Well OK now let me say there is a process that all complaints that get filed with the library must go through. It's a 3 step process. Meetings with the library director and I can't remember who else, and the 3rd step is taking it to the board which in turn is or can be a public forum. We got to the 3rd stage and the board meeting. It was so well attended that the fire marshal had to cancel the meeting because the room was over capacity and in violation of the fire code. Mind you this was after the meeting had been moved twice to larger venues.

The complainants since then have continued to be very vocal. They may not even realize that they have changed their position and argument at least in public several times. First remove the books completely from the shelves and building. To no, lets add books to balance out the gay issue, (that I did agree with adding books not taking away) and then after several more turns to now they want the library to change it's policy and to move them to adult section, and create a labeling system where minors cannot check them out without parental approval. Even though the National Library Association has already cleared these for the young adult section.

Now, let me say I have not changed my position. However, what I will say is there have been disappointing moments in this battle on both sides. There have been so many personal attacks on the both side of the aisle. I too have even lobbed a few in the beginning out of sheer anger, but offer that as no excuse. For that I do apologize. However, since that time I have come to realize that there is no need for personal attacks against the opposition when one has the precedent of a very thoroughly challenged law on their side.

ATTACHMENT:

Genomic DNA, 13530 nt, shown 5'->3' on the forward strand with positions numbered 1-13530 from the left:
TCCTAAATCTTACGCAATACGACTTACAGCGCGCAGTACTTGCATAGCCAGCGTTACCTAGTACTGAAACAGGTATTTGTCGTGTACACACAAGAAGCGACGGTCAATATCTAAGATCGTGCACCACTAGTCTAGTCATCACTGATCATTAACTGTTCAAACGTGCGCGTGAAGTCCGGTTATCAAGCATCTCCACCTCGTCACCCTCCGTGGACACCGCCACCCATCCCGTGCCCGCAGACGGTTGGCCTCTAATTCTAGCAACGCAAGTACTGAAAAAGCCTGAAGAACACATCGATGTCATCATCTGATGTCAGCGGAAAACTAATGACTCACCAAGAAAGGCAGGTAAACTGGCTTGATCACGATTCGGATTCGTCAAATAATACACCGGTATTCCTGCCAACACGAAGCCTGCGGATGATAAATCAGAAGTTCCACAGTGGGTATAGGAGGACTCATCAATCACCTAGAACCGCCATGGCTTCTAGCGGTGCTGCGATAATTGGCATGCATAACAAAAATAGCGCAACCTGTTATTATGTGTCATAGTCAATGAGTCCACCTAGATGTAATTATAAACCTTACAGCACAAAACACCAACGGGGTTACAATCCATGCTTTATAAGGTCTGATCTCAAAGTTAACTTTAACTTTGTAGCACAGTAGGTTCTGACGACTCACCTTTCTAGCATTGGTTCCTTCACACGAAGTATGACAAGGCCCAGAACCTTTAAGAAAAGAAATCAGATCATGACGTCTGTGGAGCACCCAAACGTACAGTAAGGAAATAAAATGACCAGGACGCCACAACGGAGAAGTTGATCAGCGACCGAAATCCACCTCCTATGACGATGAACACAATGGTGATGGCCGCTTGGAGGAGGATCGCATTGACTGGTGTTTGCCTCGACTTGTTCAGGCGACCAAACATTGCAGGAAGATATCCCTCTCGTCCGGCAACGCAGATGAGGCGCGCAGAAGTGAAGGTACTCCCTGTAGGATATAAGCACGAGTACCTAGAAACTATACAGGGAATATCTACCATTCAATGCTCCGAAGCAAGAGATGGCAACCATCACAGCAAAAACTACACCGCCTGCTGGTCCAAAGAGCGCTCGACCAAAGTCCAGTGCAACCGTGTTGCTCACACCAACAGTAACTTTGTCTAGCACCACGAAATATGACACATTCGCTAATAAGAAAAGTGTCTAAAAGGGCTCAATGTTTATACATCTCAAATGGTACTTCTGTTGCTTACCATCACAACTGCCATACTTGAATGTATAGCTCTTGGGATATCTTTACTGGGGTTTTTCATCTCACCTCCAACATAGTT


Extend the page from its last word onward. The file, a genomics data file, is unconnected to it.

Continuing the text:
While this is not a popular stance from the Christian perspective if one stands back and looks at the bigger picture they will understand that is the same argument that protects them as well.

In case you don't know the First Amendment of The United States guarantees free speech. Now this can get touchy but follow me through if you will. I am not fighting for or against the gay issue. I have put that to rest. Everyone knows where I stand on that one that is clear. I stand on my countries promise. If these books are moved, removed, or censored via labeling or regulating via parental consent than there will need to be people hired to go through every book on the shelves and red line anything that can be objectionable to anyone. Who will that be? Who will decide what is cleared or not? Will it be a Christian and an atheist? You get the point there. Every single book in that building someone can find something objectionable in them. So that is not logical.